A short profile of the ideas of Gene Sharp, the foremost scholar of nonviolent resistance.
Adam Gurri explores the conflicts generated by three different ways of looking at the concept of liberty.
Babcock examines how Hayekian insights can guide feminist reform efforts.
Implementing policies like those proposed by Thomas Piketty would undermine the government’s legitimacy, which depends on the limits to its powers.
Donohue explains how modern libertarianism traces back to the Antifederalists, the group opposed to the adoption of the U.S. Constitution.
Edmund Burke condemned the French Revolution as a “digest of anarchy.” What relevance does his critique have for the modern libertarian movement?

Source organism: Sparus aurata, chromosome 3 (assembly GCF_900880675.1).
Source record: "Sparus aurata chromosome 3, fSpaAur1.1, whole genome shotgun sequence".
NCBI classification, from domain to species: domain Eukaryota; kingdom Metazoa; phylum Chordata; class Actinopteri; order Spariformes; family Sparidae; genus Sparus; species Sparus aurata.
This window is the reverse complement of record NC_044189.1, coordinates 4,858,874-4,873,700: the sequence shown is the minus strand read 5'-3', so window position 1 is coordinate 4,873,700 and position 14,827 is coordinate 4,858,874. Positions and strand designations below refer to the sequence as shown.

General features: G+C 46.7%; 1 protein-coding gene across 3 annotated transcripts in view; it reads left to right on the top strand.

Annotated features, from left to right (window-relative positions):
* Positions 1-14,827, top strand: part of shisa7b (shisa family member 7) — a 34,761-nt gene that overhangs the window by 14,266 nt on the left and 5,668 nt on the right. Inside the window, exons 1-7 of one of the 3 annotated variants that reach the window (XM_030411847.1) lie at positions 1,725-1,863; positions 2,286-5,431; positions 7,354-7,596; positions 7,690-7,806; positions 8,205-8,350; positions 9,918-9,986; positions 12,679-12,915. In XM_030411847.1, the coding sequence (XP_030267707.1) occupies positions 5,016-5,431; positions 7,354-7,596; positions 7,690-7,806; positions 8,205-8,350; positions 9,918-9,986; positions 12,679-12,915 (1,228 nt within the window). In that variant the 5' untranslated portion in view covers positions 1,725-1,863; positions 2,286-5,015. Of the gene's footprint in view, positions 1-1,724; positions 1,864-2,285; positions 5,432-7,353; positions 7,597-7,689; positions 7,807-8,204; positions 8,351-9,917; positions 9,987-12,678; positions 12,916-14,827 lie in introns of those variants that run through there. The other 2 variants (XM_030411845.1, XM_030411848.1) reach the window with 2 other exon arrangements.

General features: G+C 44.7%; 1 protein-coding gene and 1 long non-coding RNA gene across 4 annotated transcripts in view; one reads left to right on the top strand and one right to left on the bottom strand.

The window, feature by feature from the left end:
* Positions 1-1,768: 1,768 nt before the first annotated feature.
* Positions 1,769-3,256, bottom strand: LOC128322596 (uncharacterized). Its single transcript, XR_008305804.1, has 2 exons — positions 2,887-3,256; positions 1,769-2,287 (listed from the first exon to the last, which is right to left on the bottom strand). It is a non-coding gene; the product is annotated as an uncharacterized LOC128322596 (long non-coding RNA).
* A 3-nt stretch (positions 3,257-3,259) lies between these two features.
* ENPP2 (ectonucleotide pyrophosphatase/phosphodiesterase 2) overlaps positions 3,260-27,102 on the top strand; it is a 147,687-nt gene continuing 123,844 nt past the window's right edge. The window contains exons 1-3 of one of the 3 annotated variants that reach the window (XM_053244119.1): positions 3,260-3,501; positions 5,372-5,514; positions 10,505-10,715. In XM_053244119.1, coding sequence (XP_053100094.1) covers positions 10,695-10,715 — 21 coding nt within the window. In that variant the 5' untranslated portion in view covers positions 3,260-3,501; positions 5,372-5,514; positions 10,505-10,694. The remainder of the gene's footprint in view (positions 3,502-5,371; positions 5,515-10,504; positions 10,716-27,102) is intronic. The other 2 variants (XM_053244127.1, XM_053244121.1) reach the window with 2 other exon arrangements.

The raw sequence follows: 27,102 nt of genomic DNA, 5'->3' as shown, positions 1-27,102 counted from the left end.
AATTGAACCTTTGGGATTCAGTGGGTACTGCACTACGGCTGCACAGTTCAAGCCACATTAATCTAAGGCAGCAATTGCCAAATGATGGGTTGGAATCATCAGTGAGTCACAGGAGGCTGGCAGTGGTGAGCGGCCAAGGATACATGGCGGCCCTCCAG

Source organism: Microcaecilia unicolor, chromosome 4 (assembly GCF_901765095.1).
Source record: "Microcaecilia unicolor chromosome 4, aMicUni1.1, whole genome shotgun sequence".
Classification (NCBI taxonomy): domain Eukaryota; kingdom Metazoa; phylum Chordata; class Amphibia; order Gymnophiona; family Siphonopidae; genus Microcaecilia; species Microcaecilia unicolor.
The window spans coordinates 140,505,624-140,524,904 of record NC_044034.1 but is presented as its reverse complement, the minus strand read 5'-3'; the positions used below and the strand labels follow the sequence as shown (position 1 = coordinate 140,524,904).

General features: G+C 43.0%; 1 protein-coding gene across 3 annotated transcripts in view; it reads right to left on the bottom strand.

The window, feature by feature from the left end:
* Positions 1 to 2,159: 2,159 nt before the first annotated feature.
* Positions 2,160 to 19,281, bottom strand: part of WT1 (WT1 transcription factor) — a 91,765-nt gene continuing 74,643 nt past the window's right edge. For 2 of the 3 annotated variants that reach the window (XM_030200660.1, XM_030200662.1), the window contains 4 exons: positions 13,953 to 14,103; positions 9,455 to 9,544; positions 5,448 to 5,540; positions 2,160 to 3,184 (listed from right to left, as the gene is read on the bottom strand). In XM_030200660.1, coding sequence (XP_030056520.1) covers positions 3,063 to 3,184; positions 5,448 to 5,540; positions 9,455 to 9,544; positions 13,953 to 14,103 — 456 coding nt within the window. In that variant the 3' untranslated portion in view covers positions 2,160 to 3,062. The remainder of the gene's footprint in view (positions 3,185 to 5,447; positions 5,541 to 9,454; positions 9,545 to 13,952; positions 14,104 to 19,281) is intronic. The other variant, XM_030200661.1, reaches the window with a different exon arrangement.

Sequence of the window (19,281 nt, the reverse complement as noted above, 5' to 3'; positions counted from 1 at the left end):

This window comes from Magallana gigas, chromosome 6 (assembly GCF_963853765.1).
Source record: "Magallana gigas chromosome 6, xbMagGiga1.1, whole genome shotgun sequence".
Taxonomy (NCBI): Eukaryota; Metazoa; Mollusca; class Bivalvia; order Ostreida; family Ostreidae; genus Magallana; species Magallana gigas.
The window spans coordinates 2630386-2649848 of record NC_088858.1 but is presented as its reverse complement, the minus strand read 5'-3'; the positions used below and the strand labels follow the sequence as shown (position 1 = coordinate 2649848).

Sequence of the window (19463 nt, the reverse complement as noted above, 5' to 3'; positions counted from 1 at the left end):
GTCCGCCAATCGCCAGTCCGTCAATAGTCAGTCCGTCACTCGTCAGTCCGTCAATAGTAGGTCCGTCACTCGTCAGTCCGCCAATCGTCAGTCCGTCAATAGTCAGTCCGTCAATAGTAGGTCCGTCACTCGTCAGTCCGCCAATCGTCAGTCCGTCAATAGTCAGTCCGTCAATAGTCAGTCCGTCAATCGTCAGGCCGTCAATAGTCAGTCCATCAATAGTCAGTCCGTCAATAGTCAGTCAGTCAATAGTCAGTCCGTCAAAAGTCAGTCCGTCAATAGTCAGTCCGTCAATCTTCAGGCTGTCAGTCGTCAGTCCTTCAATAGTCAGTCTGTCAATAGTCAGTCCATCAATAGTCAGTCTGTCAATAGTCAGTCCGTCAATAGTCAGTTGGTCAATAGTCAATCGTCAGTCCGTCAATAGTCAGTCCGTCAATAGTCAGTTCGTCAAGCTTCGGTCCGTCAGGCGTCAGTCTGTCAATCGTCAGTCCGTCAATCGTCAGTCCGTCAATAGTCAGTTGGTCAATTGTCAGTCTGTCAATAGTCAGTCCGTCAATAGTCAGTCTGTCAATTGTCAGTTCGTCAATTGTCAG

Ross Levatter argues that a thought experiment Jason Brennan uses to test our intuitions about the morality of markets has too many problems to genuinely be helpful.
What would happen if we didn’t have a central bank?
Smith discusses the significant role played by John Chapman in the lives of Herbert Spencer, George Eliot, and G. H. Lewes.
Smith interrupts his usual series with a 30-question trivia quiz.
George H. Smith tackles several misconceptions about the theory of anarchism—and contrasts it with the condition of anarchy.
Smith explores Thomas Jefferson’s belief in the value of history, and his plan for public universities.
Smith discusses Jefferson’s ideas about education and his plan for a decentralized system of public schools.
The Coercive Acts led Americans to blame the king for the conspiracy to strip them of their rights and liberties.
The story of the American Revolution’s prelude continues with the emergence of Committees of Correspondence among the colonists.